Dark Agnes #1 / Writer: Becky Cloonan / Artist: Luca Pizzari / Colorist: Jay David Ramos / Editor: Mark Basso / Publisher: Marvel Comics / Published Date: February 5, 2020.
The Hero We Need, Dark Agnes
Robert E. Howard’s swashbuckling heroine, Dark Agnes now has herself a solo run. This character, created in the 1930’s, is still very relevant today. The comic begins in France with her friend Etienne Villiers, who is in way over his head and is about to lose it. The mouthy man taunts the aristocracy, while the villagers yell in support of him. Suddenly our heroine unveils to save the day. The duo make their way out of the city through a forest that brings up haunting memories of Agnes’ past. The men in her early life were less than kind. She had to survive, she had to fight back, she had to become Dark Agnes.
Fearless and Complex
Becky Cloonan does a brilliant job of turning the damsel in distress trope on its head in the best possible way. Not only do readers get why Eitienne’s mouth could have put him in this position, but Agnes is the anti-hero we’ve all been waiting to save the day. Cloonan has re-imagined her as a complex, but fearless woman who strikes fear into the minds of those who challenge her. Not only is she good with a sword, her tongue is just as sharp. Dark Agnes shows her brutal past, but also the compassion she has for her friends and mentor. Cloonan takes on an adventure filled with sword fights, painful past, romantic intrigue, while setting up a main goal for our heroine. The reader is engaged from start to finish and left wanting to see where this new job will take Dark Agnes and her friend.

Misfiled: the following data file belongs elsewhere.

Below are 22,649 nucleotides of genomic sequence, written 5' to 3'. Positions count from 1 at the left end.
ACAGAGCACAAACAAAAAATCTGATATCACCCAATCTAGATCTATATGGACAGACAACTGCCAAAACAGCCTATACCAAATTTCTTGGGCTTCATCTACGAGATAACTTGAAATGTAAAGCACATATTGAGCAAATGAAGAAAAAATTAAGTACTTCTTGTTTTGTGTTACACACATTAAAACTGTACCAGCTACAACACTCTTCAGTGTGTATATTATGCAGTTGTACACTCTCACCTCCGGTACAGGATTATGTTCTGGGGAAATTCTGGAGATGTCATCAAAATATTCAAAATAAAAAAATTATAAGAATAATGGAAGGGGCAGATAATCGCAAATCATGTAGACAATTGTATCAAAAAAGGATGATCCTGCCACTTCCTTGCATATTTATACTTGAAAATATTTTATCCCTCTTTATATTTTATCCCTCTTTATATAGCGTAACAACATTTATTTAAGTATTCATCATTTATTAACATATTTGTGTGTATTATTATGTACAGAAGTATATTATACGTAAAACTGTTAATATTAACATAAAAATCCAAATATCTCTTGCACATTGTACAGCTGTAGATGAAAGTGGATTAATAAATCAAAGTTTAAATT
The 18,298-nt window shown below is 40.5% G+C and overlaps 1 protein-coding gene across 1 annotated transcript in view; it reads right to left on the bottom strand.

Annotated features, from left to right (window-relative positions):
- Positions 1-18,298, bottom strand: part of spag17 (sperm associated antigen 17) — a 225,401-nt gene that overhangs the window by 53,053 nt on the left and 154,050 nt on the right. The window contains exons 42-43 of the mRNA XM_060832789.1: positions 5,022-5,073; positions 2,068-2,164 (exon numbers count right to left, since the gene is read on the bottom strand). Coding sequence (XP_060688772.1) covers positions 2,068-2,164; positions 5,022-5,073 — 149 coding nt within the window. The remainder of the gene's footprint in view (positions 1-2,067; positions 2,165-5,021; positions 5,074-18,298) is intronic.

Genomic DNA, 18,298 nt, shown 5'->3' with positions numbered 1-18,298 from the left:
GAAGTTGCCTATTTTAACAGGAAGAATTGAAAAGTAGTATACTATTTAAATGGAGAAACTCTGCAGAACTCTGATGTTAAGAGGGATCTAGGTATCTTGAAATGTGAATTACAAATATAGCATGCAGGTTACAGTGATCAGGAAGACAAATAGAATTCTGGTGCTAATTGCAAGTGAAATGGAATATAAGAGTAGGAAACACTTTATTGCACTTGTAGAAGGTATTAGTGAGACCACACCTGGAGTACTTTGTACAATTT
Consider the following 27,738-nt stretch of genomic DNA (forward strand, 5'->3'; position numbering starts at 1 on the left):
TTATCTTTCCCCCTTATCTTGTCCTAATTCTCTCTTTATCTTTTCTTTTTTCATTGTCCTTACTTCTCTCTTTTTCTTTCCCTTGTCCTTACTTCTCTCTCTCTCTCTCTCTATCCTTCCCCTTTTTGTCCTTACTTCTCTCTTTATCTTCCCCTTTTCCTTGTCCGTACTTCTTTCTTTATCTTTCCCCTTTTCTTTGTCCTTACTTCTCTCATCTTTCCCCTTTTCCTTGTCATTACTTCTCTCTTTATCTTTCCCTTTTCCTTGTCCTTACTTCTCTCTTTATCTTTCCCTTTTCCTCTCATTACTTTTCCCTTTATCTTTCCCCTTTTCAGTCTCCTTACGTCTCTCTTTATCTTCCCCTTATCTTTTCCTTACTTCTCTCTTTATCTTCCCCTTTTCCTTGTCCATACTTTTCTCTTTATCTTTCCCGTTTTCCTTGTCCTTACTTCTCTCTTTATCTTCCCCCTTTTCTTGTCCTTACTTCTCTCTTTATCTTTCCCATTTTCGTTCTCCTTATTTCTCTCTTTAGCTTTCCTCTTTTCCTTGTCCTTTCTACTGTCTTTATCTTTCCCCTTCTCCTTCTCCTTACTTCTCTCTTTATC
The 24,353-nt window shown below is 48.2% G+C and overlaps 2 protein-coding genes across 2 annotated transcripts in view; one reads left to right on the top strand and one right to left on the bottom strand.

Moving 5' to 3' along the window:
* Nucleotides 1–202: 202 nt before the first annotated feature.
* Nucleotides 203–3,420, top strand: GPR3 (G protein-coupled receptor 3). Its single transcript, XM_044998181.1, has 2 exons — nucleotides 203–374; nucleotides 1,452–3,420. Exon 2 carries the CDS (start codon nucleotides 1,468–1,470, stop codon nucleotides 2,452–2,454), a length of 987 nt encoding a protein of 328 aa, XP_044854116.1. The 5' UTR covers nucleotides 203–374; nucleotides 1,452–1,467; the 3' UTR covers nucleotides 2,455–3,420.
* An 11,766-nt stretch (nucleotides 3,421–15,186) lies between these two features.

Dark Agnes Art
Luca Pizzari’s art is a bit rough around the edges, but this fits Dark Agnes and helps to lead you through the story. Although leaving the cross set up to make someone’s face in the wanted poster was a bit too unfinished. The highlight for Pizzari’s art is the facial expressions created. Whether it’s drunk Agnes, vulnerable young Agnes, flirty Etienne, angry or frightened villagers, a story is told across the face of the characters. The flashback and drunken dream created by Pizzaro are also beautiful and terrifying. He shows us Dark Agnes’ far past, her feared past, and the trauma of her recent past to lead us to her current present nature. The artistic journey is beautifully paired with the story arc.
Shades of a Dark Time
Colorist Jay David Ramos does a great job supporting the story and the time period. Both the gallows and the pub are dark and dingey as you’d assume it must have been like at the time. His coloring of the first flashback is jarring and creepy in its green tones, which accentuates the horror of her past life. The red of her hair pops against all these backgrounds to indicate she is special, she stands out, but she is also dangerous. Again, the drunken dream is gorgeous, but with Ramos’ adding of muted reds, sepia, and blues the world becomes even more fantastic. Especially, when shifting back to the regular world colors of her recent trauma.
Overall, Great Start
Overall, I really enjoyed this first issue of Dark Agnes. I had no background on the character but am interested in seeing more of her. She is fierce and although rough around the edges, extremely likable. Cloonan writes a great story and has a deep understanding of the character. She is well supported by her artistic team, although it would be nice to see the art a bit more completed in places as I know Pizzari can do. Regardless, what has been created is a great start and I look forward to seeing where Dark Agnes is headed.
Verdict: 3.5 out of 5